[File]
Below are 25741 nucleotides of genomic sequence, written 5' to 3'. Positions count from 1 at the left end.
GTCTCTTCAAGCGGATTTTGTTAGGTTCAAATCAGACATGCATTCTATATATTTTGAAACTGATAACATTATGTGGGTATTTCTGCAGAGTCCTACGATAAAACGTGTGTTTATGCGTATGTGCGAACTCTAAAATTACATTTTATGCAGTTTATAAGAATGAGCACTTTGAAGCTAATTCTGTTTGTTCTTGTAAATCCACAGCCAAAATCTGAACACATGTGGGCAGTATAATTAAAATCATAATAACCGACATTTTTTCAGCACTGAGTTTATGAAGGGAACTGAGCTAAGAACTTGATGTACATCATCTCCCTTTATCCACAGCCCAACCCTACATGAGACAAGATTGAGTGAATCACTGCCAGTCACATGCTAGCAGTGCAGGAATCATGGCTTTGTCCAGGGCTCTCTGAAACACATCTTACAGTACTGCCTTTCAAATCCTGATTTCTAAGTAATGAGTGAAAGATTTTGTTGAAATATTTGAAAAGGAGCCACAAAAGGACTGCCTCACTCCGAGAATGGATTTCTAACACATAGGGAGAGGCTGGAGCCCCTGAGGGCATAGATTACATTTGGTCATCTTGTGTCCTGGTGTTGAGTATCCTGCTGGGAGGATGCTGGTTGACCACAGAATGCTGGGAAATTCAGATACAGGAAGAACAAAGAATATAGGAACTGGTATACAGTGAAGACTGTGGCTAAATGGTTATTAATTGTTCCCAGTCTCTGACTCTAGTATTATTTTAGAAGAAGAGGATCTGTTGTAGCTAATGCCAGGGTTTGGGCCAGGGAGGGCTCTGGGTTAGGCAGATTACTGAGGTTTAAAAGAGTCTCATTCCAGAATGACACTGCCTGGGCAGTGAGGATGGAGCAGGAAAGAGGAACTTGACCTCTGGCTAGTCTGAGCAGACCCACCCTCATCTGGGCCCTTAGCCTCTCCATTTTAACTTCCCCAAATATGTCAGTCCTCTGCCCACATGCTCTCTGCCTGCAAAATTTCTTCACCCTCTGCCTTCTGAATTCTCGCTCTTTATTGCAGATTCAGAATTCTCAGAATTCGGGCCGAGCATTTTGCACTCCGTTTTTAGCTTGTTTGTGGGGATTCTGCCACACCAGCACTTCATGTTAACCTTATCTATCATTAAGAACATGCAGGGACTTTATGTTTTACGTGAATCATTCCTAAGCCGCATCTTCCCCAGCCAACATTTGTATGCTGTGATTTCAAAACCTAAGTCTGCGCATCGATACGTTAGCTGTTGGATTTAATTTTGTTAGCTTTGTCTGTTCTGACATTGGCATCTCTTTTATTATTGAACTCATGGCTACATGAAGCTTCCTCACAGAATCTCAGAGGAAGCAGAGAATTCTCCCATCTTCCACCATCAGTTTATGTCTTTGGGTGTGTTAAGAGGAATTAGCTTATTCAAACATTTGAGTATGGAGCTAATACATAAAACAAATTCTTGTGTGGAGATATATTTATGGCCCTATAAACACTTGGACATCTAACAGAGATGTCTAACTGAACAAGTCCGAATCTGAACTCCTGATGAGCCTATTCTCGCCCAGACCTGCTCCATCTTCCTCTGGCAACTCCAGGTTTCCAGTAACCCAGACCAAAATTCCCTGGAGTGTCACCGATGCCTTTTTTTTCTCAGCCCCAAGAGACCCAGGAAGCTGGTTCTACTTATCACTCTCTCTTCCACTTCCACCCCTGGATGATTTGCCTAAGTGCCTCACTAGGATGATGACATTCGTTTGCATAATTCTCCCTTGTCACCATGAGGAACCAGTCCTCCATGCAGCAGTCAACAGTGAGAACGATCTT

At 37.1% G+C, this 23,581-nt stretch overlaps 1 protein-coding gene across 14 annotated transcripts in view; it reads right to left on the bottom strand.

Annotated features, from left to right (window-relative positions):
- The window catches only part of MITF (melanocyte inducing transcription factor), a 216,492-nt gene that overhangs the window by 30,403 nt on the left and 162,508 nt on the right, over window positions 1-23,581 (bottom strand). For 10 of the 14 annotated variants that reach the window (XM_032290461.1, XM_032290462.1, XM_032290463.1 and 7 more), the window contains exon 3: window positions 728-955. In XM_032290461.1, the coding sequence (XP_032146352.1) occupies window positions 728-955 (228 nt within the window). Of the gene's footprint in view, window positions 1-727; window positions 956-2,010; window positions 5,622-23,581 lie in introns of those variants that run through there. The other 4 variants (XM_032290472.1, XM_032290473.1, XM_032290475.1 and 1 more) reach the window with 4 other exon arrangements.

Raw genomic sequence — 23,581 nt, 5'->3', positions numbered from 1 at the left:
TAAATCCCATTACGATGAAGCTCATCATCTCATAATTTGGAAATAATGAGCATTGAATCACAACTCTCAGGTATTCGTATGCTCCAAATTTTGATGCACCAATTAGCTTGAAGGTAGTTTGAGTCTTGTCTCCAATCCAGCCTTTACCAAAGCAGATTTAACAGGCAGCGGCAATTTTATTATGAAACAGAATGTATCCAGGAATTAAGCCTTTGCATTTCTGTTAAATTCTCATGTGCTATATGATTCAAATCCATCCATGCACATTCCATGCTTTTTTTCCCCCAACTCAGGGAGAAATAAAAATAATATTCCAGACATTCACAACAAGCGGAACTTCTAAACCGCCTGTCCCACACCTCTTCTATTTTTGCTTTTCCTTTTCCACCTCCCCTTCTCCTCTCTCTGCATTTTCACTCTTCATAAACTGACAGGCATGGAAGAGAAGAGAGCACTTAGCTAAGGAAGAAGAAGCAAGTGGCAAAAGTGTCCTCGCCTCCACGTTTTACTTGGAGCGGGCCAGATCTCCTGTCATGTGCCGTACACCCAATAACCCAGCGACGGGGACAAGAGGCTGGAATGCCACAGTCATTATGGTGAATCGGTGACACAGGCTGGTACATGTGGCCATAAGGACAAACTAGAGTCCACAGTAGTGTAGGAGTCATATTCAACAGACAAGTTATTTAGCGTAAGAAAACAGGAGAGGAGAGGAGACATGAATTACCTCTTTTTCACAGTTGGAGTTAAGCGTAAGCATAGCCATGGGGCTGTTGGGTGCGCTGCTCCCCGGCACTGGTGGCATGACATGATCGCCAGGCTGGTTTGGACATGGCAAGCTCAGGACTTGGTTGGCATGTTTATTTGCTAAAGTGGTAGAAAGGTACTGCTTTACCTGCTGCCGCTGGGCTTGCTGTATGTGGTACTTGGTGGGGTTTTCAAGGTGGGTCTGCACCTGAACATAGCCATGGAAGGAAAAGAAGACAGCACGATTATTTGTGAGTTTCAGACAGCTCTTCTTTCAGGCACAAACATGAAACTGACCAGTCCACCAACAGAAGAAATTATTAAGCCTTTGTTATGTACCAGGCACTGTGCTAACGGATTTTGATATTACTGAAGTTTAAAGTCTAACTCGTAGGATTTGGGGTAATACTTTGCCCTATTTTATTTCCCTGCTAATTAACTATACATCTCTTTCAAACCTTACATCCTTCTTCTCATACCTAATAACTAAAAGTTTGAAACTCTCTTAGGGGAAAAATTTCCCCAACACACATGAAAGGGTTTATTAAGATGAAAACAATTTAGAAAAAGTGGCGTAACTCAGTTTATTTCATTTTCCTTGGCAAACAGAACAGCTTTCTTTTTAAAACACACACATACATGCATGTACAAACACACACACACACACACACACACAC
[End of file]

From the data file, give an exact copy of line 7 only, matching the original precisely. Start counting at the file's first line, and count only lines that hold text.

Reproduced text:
TAAATCCCATTACGATGAAGCTCATCATCTCATAATTTGGAAATAATGAGCATTGAATCACAACTCTCAGGTATTCGTATGCTCCAAATTTTGATGCACCAATTAGCTTGAAGGTAGTTTGAGTCTTGTCTCCAATCCAGCCTTTACCAAAGCAGATTTAACAGGCAGCGGCAATTTTATTATGAAACAGAATGTATCCAGGAATTAAGCCTTTGCATTTCTGTTAAATTCTCATGTGCTATATGATTCAAATCCATCCATGCACATTCCATGCTTTTTTTCCCCCAACTCAGGGAGAAATAAAAATAATATTCCAGACATTCACAACAAGCGGAACTTCTAAACCGCCTGTCCCACACCTCTTCTATTTTTGCTTTTCCTTTTCCACCTCCCCTTCTCCTCTCTCTGCATTTTCACTCTTCATAAACTGACAGGCATGGAAGAGAAGAGAGCACTTAGCTAAGGAAGAAGAAGCAAGTGGCAAAAGTGTCCTCGCCTCCACGTTTTACTTGGAGCGGGCCAGATCTCCTGTCATGTGCCGTACACCCAATAACCCAGCGACGGGGACAAGAGGCTGGAATGCCACAGTCATTATGGTGAATCGGTGACACAGGCTGGTACATGTGGCCATAAGGACAAACTAGAGTCCACAGTAGTGTAGGAGTCATATTCAACAGACAAGTTATTTAGCGTAAGAAAACAGGAGAGGAGAGGAGACATGAATTACCTCTTTTTCACAGTTGGAGTTAAGCGTAAGCATAGCCATGGGGCTGTTGGGTGCGCTGCTCCCCGGCACTGGTGGCATGACATGATCGCCAGGCTGGTTTGGACATGGCAAGCTCAGGACTTGGTTGGCATGTTTATTTGCTAAAGTGGTAGAAAGGTACTGCTTTACCTGCTGCCGCTGGGCTTGCTGTATGTGGTACTTGGTGGGGTTTTCAAGGTGGGTCTGCACCTGAACATAGCCATGGAAGGAAAAGAAGACAGCACGATTATTTGTGAGTTTCAGACAGCTCTTCTTTCAGGCACAAACATGAAACTGACCAGTCCACCAACAGAAGAAATTATTAAGCCTTTGTTATGTACCAGGCACTGTGCTAACGGATTTTGATATTACTGAAGTTTAAAGTCTAACTCGTAGGATTTGGGGTAATACTTTGCCCTATTTTATTTCCCTGCTAATTAACTATACATCTCTTTCAAACCTTACATCCTTCTTCTCATACCTAATAACTAAAAGTTTGAAACTCTCTTAGGGGAAAAATTTCCCCAACACACATGAAAGGGTTTATTAAGATGAAAACAATTTAGAAAAAGTGGCGTAACTCAGTTTATTTCATTTTCCTTGGCAAACAGAACAGCTTTCTTTTTAAAACACACACATACATGCATGTACAAACACACACACACACACACACACACAC